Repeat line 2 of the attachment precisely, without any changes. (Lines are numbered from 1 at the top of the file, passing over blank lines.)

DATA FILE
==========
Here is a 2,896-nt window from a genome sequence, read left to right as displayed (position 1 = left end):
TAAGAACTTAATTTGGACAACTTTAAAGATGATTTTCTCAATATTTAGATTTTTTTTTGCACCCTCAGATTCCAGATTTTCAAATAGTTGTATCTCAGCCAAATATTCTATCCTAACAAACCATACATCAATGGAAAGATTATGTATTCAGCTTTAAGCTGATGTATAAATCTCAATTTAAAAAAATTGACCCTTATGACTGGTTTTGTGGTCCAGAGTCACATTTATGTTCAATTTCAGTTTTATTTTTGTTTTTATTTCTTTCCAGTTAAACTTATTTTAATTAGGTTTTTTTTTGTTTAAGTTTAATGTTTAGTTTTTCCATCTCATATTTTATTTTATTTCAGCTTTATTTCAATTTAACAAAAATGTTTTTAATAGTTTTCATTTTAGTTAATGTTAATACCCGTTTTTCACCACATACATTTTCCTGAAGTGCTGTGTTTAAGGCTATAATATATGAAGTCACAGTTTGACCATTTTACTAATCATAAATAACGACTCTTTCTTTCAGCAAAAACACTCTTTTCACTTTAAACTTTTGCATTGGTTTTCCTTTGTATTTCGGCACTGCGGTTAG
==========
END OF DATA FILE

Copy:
TAAGAACTTAATTTGGACAACTTTAAAGATGATTTTCTCAATATTTAGATTTTTTTTTGCACCCTCAGATTCCAGATTTTCAAATAGTTGTATCTCAGCCAAATATTCTATCCTAACAAACCATACATCAATGGAAAGATTATGTATTCAGCTTTAAGCTGATGTATAAATCTCAATTTAAAAAAATTGACCCTTATGACTGGTTTTGTGGTCCAGAGTCACATTTATGTTCAATTTCAGTTTTATTTTTGTTTTTATTTCTTTCCAGTTAAACTTATTTTAATTAGGTTTTTTTTTGTTTAAGTTTAATGTTTAGTTTTTCCATCTCATATTTTATTTTATTTCAGCTTTATTTCAATTTAACAAAAATGTTTTTAATAGTTTTCATTTTAGTTAATGTTAATACCCGTTTTTCACCACATACATTTTCCTGAAGTGCTGTGTTTAAGGCTATAATATATGAAGTCACAGTTTGACCATTTTACTAATCATAAATAACGACTCTTTCTTTCAGCAAAAACACTCTTTTCACTTTAAACTTTTGCATTGGTTTTCCTTTGTATTTCGGCACTGCGGTTAG